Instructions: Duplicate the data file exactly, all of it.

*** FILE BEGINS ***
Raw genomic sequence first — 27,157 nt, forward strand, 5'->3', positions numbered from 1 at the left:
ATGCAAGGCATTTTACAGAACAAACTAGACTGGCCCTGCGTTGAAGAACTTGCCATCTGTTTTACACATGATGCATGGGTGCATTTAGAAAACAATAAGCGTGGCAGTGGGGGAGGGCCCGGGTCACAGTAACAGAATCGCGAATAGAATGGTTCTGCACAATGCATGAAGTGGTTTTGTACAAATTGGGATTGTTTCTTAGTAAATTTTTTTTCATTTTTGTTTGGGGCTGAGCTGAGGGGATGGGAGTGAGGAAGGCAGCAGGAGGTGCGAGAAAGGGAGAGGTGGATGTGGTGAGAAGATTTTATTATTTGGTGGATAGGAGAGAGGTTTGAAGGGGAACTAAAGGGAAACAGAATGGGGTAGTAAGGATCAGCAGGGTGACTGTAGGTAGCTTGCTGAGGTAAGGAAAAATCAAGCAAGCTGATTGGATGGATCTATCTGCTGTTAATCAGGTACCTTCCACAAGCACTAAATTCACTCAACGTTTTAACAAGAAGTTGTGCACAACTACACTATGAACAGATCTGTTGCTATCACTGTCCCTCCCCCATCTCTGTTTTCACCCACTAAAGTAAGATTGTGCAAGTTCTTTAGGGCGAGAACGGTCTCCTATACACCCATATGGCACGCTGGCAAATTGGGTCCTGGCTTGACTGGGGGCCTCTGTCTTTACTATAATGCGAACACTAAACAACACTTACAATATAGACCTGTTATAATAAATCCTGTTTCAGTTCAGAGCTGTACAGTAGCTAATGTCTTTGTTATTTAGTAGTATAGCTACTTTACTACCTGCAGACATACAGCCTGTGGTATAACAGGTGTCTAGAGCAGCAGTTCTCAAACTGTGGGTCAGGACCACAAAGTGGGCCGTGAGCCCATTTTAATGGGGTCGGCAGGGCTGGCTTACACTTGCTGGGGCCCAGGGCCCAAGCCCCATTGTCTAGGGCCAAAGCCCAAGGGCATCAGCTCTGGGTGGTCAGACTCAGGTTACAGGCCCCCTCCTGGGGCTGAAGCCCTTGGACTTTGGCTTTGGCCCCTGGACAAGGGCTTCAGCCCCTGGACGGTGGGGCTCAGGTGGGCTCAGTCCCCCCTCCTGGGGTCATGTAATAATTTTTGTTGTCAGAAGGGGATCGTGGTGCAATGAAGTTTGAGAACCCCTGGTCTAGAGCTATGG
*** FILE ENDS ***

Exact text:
Raw genomic sequence first — 27,157 nt, forward strand, 5'->3', positions numbered from 1 at the left:
ATGCAAGGCATTTTACAGAACAAACTAGACTGGCCCTGCGTTGAAGAACTTGCCATCTGTTTTACACATGATGCATGGGTGCATTTAGAAAACAATAAGCGTGGCAGTGGGGGAGGGCCCGGGTCACAGTAACAGAATCGCGAATAGAATGGTTCTGCACAATGCATGAAGTGGTTTTGTACAAATTGGGATTGTTTCTTAGTAAATTTTTTTTCATTTTTGTTTGGGGCTGAGCTGAGGGGATGGGAGTGAGGAAGGCAGCAGGAGGTGCGAGAAAGGGAGAGGTGGATGTGGTGAGAAGATTTTATTATTTGGTGGATAGGAGAGAGGTTTGAAGGGGAACTAAAGGGAAACAGAATGGGGTAGTAAGGATCAGCAGGGTGACTGTAGGTAGCTTGCTGAGGTAAGGAAAAATCAAGCAAGCTGATTGGATGGATCTATCTGCTGTTAATCAGGTACCTTCCACAAGCACTAAATTCACTCAACGTTTTAACAAGAAGTTGTGCACAACTACACTATGAACAGATCTGTTGCTATCACTGTCCCTCCCCCATCTCTGTTTTCACCCACTAAAGTAAGATTGTGCAAGTTCTTTAGGGCGAGAACGGTCTCCTATACACCCATATGGCACGCTGGCAAATTGGGTCCTGGCTTGACTGGGGGCCTCTGTCTTTACTATAATGCGAACACTAAACAACACTTACAATATAGACCTGTTATAATAAATCCTGTTTCAGTTCAGAGCTGTACAGTAGCTAATGTCTTTGTTATTTAGTAGTATAGCTACTTTACTACCTGCAGACATACAGCCTGTGGTATAACAGGTGTCTAGAGCAGCAGTTCTCAAACTGTGGGTCAGGACCACAAAGTGGGCCGTGAGCCCATTTTAATGGGGTCGGCAGGGCTGGCTTACACTTGCTGGGGCCCAGGGCCCAAGCCCCATTGTCTAGGGCCAAAGCCCAAGGGCATCAGCTCTGGGTGGTCAGACTCAGGTTACAGGCCCCCTCCTGGGGCTGAAGCCCTTGGACTTTGGCTTTGGCCCCTGGACAAGGGCTTCAGCCCCTGGACGGTGGGGCTCAGGTGGGCTCAGTCCCCCCTCCTGGGGTCATGTAATAATTTTTGTTGTCAGAAGGGGATCGTGGTGCAATGAAGTTTGAGAACCCCTGGTCTAGAGCTATGG